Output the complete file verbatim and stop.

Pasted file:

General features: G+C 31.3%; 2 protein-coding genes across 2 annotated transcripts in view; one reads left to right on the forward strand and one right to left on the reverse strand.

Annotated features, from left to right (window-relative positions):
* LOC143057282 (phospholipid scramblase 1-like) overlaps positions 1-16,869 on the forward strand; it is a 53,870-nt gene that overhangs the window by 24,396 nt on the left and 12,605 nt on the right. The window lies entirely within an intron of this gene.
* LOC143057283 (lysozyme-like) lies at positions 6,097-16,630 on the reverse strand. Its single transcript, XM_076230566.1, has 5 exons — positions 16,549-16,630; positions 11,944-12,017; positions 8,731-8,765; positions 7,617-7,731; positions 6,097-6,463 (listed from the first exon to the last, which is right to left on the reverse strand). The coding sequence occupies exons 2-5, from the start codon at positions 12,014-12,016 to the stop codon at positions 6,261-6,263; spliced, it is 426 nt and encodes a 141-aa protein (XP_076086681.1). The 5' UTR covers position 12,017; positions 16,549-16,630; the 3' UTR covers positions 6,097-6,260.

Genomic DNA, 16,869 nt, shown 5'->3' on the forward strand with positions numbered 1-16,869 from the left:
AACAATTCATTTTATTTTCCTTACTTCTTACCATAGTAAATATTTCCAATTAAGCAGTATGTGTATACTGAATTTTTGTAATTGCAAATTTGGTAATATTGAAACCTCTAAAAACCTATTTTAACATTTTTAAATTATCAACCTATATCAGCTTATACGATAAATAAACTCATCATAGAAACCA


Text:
General features: G+C 31.3%; 2 protein-coding genes across 2 annotated transcripts in view; one reads left to right on the forward strand and one right to left on the reverse strand.

Annotated features, from left to right (window-relative positions):
* LOC143057282 (phospholipid scramblase 1-like) overlaps positions 1-16,869 on the forward strand; it is a 53,870-nt gene that overhangs the window by 24,396 nt on the left and 12,605 nt on the right. The window lies entirely within an intron of this gene.
* LOC143057283 (lysozyme-like) lies at positions 6,097-16,630 on the reverse strand. Its single transcript, XM_076230566.1, has 5 exons — positions 16,549-16,630; positions 11,944-12,017; positions 8,731-8,765; positions 7,617-7,731; positions 6,097-6,463 (listed from the first exon to the last, which is right to left on the reverse strand). The coding sequence occupies exons 2-5, from the start codon at positions 12,014-12,016 to the stop codon at positions 6,261-6,263; spliced, it is 426 nt and encodes a 141-aa protein (XP_076086681.1). The 5' UTR covers position 12,017; positions 16,549-16,630; the 3' UTR covers positions 6,097-6,260.

Genomic DNA, 16,869 nt, shown 5'->3' on the forward strand with positions numbered 1-16,869 from the left:
AACAATTCATTTTATTTTCCTTACTTCTTACCATAGTAAATATTTCCAATTAAGCAGTATGTGTATACTGAATTTTTGTAATTGCAAATTTGGTAATATTGAAACCTCTAAAAACCTATTTTAACATTTTTAAATTATCAACCTATATCAGCTTATACGATAAATAAACTCATCATAGAAACCA